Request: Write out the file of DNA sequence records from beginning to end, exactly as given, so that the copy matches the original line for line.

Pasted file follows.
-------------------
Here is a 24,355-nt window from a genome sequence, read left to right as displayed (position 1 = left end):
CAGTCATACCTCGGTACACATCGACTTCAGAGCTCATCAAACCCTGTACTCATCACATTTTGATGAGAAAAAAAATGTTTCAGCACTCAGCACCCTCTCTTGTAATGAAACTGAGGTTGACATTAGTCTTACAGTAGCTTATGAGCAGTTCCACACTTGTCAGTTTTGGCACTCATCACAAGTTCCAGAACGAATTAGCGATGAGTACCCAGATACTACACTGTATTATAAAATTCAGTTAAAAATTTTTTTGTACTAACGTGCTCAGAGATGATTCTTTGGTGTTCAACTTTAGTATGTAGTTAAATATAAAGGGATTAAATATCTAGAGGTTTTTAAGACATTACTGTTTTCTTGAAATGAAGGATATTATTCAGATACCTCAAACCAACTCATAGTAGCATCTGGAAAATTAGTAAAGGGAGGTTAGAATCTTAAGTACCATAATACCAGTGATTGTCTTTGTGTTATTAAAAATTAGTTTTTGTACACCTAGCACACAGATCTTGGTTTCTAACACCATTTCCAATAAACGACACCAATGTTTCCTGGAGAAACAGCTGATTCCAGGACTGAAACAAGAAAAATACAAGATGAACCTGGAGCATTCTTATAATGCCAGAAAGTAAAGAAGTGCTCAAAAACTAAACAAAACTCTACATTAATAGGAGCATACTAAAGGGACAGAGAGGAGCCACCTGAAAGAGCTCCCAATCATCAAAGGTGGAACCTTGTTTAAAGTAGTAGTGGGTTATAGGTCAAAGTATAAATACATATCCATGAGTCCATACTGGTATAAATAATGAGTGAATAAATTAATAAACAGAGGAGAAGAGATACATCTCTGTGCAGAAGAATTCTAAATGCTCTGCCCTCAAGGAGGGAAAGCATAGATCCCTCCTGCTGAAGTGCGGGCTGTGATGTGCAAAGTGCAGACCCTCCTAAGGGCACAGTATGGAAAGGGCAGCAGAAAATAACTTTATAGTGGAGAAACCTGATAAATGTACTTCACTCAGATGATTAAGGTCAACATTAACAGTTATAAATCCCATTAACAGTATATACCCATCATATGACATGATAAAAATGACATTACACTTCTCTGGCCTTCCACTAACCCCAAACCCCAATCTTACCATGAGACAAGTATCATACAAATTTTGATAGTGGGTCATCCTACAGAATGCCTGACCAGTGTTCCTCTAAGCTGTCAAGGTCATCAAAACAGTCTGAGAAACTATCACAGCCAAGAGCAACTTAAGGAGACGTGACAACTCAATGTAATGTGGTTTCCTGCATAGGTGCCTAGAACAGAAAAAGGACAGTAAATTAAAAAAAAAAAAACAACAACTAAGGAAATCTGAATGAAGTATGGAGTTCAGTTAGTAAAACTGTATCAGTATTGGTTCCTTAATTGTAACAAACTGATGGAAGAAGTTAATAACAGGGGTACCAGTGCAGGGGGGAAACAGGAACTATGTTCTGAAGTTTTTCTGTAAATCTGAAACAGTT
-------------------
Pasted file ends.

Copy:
Here is a 24,355-nt window from a genome sequence, read left to right as displayed (position 1 = left end):
CAGTCATACCTCGGTACACATCGACTTCAGAGCTCATCAAACCCTGTACTCATCACATTTTGATGAGAAAAAAAATGTTTCAGCACTCAGCACCCTCTCTTGTAATGAAACTGAGGTTGACATTAGTCTTACAGTAGCTTATGAGCAGTTCCACACTTGTCAGTTTTGGCACTCATCACAAGTTCCAGAACGAATTAGCGATGAGTACCCAGATACTACACTGTATTATAAAATTCAGTTAAAAATTTTTTTGTACTAACGTGCTCAGAGATGATTCTTTGGTGTTCAACTTTAGTATGTAGTTAAATATAAAGGGATTAAATATCTAGAGGTTTTTAAGACATTACTGTTTTCTTGAAATGAAGGATATTATTCAGATACCTCAAACCAACTCATAGTAGCATCTGGAAAATTAGTAAAGGGAGGTTAGAATCTTAAGTACCATAATACCAGTGATTGTCTTTGTGTTATTAAAAATTAGTTTTTGTACACCTAGCACACAGATCTTGGTTTCTAACACCATTTCCAATAAACGACACCAATGTTTCCTGGAGAAACAGCTGATTCCAGGACTGAAACAAGAAAAATACAAGATGAACCTGGAGCATTCTTATAATGCCAGAAAGTAAAGAAGTGCTCAAAAACTAAACAAAACTCTACATTAATAGGAGCATACTAAAGGGACAGAGAGGAGCCACCTGAAAGAGCTCCCAATCATCAAAGGTGGAACCTTGTTTAAAGTAGTAGTGGGTTATAGGTCAAAGTATAAATACATATCCATGAGTCCATACTGGTATAAATAATGAGTGAATAAATTAATAAACAGAGGAGAAGAGATACATCTCTGTGCAGAAGAATTCTAAATGCTCTGCCCTCAAGGAGGGAAAGCATAGATCCCTCCTGCTGAAGTGCGGGCTGTGATGTGCAAAGTGCAGACCCTCCTAAGGGCACAGTATGGAAAGGGCAGCAGAAAATAACTTTATAGTGGAGAAACCTGATAAATGTACTTCACTCAGATGATTAAGGTCAACATTAACAGTTATAAATCCCATTAACAGTATATACCCATCATATGACATGATAAAAATGACATTACACTTCTCTGGCCTTCCACTAACCCCAAACCCCAATCTTACCATGAGACAAGTATCATACAAATTTTGATAGTGGGTCATCCTACAGAATGCCTGACCAGTGTTCCTCTAAGCTGTCAAGGTCATCAAAACAGTCTGAGAAACTATCACAGCCAAGAGCAACTTAAGGAGACGTGACAACTCAATGTAATGTGGTTTCCTGCATAGGTGCCTAGAACAGAAAAAGGACAGTAAATTAAAAAAAAAAAAACAACAACTAAGGAAATCTGAATGAAGTATGGAGTTCAGTTAGTAAAACTGTATCAGTATTGGTTCCTTAATTGTAACAAACTGATGGAAGAAGTTAATAACAGGGGTACCAGTGCAGGGGGGAAACAGGAACTATGTTCTGAAGTTTTTCTGTAAATCTGAAACAGTT